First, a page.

Air pollution was, is and will remain the greatest risk to human life as per the Air Quality Life Index estimation.
Findings of Index:
Approximately 25% of Indian population is exposed to unprecedented levels of air pollution and 84% population lives in areas having poor air quality than the country’s own standards.
The last two decades saw a 42% rise in air pollution levels in India.
An average indian can live 5 more years if air pollution levels are reduced to WHO standards.
State Specific Data:
Nearly 230 million residents of Uttar Pradesh are on track to lose more than eight years of life expectancy relative to the WHO guideline.
Similarly Delhi can add 9 years, West Bengal 7 years and Haryana 6 years by adhering to the standards.
The Air Quality Life Index
It coverts air pollution concentrations into their impact on life expectancy.
It helps determine the benefits of air pollution policies in perhaps the most important measure that exists: longer lives.
It is produced by the Energy Policy Institute at the University of Chicago (EPIC), based on frontier research by EPIC’s director Michael Greenstone that quantified the causal relationship between human exposure to air pollution and reduced life expectancy.
It makes evident that policies that reduce fossil fuel use can allow people to live longer and healthier lives today, as well as reduce the risks of disruptive climate change.
National Clean Air Program:
To augment and evolve effective and proficient ambient air quality monitoring networks across the country for ensuring a comprehensive and reliable database.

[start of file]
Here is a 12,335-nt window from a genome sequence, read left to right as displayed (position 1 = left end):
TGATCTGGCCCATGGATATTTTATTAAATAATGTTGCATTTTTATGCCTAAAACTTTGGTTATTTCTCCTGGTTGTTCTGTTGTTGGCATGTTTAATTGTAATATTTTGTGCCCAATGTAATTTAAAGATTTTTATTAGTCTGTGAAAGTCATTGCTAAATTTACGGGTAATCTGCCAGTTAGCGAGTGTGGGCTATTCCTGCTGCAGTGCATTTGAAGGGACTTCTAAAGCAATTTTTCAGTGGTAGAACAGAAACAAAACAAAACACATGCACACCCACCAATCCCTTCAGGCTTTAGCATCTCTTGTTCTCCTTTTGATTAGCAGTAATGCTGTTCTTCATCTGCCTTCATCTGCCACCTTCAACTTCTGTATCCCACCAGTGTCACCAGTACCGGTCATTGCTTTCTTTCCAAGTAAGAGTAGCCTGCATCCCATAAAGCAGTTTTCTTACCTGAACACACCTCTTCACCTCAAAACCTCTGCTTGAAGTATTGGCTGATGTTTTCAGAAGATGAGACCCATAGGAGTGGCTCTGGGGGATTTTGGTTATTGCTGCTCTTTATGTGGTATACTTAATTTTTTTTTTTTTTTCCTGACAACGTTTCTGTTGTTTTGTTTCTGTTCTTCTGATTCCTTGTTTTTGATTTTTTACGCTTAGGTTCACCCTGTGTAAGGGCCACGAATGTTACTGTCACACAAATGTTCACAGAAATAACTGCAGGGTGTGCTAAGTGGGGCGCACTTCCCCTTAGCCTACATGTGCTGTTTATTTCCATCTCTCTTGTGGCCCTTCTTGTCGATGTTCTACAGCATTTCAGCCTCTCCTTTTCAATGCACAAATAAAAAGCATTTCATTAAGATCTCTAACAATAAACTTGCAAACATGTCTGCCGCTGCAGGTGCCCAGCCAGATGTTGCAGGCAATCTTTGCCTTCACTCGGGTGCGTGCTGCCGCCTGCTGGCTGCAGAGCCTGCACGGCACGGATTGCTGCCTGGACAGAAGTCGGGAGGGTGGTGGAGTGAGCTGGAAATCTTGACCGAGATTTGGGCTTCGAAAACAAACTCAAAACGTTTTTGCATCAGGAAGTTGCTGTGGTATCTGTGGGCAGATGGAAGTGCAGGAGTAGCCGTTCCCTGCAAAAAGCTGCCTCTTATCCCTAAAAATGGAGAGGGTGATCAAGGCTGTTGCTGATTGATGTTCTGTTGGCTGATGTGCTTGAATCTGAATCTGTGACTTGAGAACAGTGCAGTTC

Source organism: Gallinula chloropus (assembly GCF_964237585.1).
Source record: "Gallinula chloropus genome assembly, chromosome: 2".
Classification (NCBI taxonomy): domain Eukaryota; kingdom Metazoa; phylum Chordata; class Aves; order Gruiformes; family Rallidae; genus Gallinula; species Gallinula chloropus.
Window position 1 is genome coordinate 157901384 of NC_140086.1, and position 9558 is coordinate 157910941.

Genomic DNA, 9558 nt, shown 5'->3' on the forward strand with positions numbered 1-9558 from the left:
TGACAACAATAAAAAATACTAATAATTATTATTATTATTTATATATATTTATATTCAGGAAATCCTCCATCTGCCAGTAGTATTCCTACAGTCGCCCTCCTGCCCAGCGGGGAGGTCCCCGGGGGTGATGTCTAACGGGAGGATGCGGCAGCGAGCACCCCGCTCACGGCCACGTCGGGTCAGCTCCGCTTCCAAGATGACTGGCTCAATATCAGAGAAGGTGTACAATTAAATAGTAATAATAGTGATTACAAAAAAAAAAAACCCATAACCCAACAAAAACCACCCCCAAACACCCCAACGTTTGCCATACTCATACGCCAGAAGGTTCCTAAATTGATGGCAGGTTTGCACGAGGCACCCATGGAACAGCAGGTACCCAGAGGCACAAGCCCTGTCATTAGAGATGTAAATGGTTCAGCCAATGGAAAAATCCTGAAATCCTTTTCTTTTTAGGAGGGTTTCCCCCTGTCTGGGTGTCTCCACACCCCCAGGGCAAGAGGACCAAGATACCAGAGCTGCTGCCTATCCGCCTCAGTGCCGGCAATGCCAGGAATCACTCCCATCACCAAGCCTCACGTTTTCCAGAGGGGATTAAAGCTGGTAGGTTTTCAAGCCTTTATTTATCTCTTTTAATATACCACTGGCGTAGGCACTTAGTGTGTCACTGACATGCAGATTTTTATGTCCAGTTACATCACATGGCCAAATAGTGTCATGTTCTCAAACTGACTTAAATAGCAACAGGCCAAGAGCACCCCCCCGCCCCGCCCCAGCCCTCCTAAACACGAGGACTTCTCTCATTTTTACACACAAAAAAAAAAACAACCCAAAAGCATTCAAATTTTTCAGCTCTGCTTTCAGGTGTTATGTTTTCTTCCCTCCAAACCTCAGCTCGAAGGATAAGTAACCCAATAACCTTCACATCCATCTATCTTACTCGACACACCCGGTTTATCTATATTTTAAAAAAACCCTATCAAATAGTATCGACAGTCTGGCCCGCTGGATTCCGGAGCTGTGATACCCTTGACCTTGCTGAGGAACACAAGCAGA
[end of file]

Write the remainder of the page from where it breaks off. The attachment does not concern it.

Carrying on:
To have efficient data dissemination and public outreach mechanism for timely measures for prevention and mitigation of air pollution
To ensure inclusive public participation in both planning and implementation of the programmes and policies of government on air pollution
To have a feasible management plan for prevention, control and abatement of air pollution.
The Environment Ministry launched it in 2019 and selected 102 cities in 23 states and UTs under the program.
The tentative national level target of 20% – 30% reduction of PM2.5 and PM10 concentration by 2024 is proposed under the NCAP taking 2017 as the base year for the comparison of concentration.
The States in which the cities are located are expected to produce plans that include increasing the number of monitoring stations, providing technology support, conducting source apportionment studies, and strengthening enforcement.
The targets and commitments are non binding.
Collaborative, Multi-scale and Cross-Sectoral Coordination between relevant Central Ministries, State Government and local bodies.
Focus on no Regret Measures, Participatory and Disciplined approach.